Schools in the North East of England outperform all other regions on GCSE and Sats results when pupils’ background is taken into account, according to a new analysis for TES. The findings call into question warnings from Ofsted and ministers about a “North-South divide” in education.
The analysis, carried out by Education Datalab, shows that the region’s schools had the highest scores in the country for “contextual value added”, a measure that assesses pupils’ progress and takes into account a range of contextual factors including gender, ethnicity, deprivation, special educational needs and whether English is an additional language. Based on this measure, abandoned by the government in 2010, primary and secondary schools in the region were the highestperforming in the country.
The figures cast doubt on Sir Michael Wilshaw’s claim that the region’s schools are underperforming. The Ofsted chief inspector said that this was part of an “alarming” North-South divide.
He said too many secondary schools in the North and the Midlands were letting pupils down, adding that “the North East illustrates the problem better than any other region”.
Sir Michael said this was because, although 90 per cent of the region’s primary schools had been judged good or better, a third of its secondary students attended schools that had been rated as either “requires improvement” or “inadequate”.
Education secretary Nicky Morgan has also raised concerns about a regional divide. In November, she said: “It’s a sad truth that when you look at many of the underperforming local authorities in our country, a significant proportion are located in the North of England.”
Education Datalab’s analysis, based on last summer’s results, shows that the North East had the country’s lowest average GCSE grade.
But when the same measure is used to calculate a contextual value-added (CVA) score, taking pupil background and progress into account, secondary schools in the North East are the best performing in the country.
The region’s average key stage 2 score was the third-best in the country, behind London and the South East. But once the CVA score was calculated, the region also topped the table for primary performance.
The research – by Dr Becky Allen, one of five commissioners recruited by the Social Market Foundation to undertake a new inquiry on inequality in education – reveals how much regional rankings can change depending on the measure used.
Dr Allen, who is also director of Education Datalab, told TES that emphasising a “North-South divide” created a “rather simplistic narrative on schools”. “Regions are far too large and diverse to make generalisations,” she said.
Her findings follow a report published by the IPPR thinktank in October, which said that many northern children “get off to a bad start in life”, with fewer than half of the most deprived pupils achieving a “good” level of development at the early years stage.
The report warned: “Problems in early years can have a strong bearing on GCSE attainment – and so, unsurprisingly, the North underperforms in this area too.”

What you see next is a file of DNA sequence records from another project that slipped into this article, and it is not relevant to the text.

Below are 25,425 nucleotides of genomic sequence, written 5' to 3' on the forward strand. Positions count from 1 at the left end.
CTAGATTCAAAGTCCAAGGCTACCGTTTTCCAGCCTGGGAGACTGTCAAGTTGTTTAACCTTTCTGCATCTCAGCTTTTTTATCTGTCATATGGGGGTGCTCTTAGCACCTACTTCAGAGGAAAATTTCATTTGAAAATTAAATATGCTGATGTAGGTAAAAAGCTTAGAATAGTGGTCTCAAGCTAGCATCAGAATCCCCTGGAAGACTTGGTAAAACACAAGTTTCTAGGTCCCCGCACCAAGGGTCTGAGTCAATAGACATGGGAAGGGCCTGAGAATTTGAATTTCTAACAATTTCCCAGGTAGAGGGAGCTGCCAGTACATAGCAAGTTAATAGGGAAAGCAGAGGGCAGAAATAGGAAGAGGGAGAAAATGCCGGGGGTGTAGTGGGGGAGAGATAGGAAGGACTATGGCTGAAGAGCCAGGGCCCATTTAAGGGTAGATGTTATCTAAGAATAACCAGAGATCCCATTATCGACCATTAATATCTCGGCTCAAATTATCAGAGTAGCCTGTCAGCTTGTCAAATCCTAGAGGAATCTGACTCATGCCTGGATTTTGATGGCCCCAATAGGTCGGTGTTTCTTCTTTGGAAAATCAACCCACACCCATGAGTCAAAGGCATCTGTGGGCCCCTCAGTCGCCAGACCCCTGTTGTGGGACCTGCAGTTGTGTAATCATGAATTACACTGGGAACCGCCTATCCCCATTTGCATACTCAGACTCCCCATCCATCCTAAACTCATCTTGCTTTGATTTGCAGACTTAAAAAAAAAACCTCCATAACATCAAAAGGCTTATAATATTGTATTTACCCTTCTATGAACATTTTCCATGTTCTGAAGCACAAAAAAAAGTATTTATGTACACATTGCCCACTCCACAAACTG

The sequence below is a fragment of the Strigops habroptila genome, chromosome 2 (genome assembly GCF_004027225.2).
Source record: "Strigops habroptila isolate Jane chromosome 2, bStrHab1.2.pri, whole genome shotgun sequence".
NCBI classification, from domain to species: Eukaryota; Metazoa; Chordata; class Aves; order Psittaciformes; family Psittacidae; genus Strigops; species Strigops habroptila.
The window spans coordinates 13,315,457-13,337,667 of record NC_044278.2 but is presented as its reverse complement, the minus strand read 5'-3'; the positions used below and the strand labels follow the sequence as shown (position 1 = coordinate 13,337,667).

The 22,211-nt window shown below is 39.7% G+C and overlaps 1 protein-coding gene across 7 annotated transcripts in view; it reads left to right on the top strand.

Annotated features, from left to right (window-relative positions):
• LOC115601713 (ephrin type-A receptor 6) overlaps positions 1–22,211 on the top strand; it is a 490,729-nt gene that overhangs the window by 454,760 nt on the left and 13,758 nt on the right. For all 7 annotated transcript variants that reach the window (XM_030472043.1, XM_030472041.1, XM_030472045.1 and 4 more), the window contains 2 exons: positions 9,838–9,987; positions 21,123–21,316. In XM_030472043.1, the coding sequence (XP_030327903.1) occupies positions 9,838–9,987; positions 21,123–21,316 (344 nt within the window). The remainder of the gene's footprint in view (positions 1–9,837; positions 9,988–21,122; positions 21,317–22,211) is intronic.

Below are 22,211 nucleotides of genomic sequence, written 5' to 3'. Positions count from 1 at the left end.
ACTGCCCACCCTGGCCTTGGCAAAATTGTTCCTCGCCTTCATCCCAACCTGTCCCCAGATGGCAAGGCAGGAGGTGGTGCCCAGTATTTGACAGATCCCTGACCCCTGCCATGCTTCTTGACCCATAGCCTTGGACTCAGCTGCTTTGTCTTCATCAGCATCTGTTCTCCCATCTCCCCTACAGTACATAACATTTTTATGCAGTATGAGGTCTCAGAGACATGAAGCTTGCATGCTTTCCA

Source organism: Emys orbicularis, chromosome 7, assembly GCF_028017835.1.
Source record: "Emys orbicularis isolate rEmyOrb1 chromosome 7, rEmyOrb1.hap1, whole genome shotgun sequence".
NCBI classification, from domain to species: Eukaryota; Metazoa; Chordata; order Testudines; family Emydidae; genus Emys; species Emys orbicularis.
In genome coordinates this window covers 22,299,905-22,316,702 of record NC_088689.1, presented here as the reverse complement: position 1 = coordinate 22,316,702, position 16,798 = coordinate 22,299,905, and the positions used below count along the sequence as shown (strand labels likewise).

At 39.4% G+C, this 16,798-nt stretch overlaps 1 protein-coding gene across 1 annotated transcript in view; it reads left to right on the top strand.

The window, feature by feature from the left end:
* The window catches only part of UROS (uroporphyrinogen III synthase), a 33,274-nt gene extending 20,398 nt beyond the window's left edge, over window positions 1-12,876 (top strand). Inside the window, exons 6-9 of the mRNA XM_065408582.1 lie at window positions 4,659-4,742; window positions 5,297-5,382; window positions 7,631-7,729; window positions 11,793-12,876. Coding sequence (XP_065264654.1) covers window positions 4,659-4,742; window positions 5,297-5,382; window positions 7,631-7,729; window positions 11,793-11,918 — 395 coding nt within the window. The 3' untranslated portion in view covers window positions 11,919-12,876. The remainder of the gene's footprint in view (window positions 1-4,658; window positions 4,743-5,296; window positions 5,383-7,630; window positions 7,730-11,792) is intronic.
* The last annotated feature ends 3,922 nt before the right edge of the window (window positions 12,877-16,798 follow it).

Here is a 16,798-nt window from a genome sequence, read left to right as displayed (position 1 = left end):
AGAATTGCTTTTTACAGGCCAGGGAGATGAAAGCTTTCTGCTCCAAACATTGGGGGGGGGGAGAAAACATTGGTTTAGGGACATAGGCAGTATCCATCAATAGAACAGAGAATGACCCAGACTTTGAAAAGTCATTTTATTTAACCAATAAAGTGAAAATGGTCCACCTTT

Malcolm Trobe, deputy general secretary of the Association of School and College Leaders, told TES he was concerned that much of the national debate about a “North-South divide” was based on attainment data rather than measures that took into account schools’ circumstances and their progress.
“We should be looking at it in a much more nuanced and sophisticated way than that,” he said. “It doesn’t surprise me that as soon as you contextualise the circumstances, for individual schools or parts of the country, these things flatten out.”
Joe Linden, an education consultant who works with schools in the North and former deputy head of English Martyrs School in Hartlepool, told TES that he was “delighted” to hear the North East’s CVA score (see box).
“The value-added context makes the figures very different,” he said.
An Ofsted spokesperson said: “Our inspections always take into account the progress made by pupils from their starting points. However, we do not use contextual valueadded figures because we want to set high expectations for all pupils.
“Primary schools in the North East perform well. The problem is often the transition to secondary school.
“While there are a few places, such as North and South Tyneside, where secondary schools are doing a very good job, too many teenagers attend schools that are less than good. Those pupils deserve better.”
A Department for Education spokesperson said: “Some young people aren’t being given a chance to fulfil their potential because of where they live.”
They added that this was why a National Teaching Service – to place the “best teachers” in schools in “struggling areas” – was being piloted in the North West and the government was investing £5m in academy sponsors to “help turn around underperforming schools across the north of England”.
@kayewiggins Are North and South really poles apart? See this week’s feature on page 26
‘People will be heartened to see we’re doing so well’
Joe Linden, an education consultant working with schools in the North who was deputy head of English Martyrs School in Hartlepool until last summer, welcomes the contextual value-added scores for the North East.
“From the perspective of the North East, using a contextual value-added measure is a very fair way of looking at schools,” he says.
“Deprivation levels are high, and it can feel like the odds are stacked against you. Areas like the North East get a bad press, and when you’re at a school there you’re aware that you’re in an area with a lack of work.
“So I think people in the North East will be heartened to see they’re doing so well when the context is taken into account. Often in education, particularly if you’re in a school that finds things difficult, it does help to get some better press.”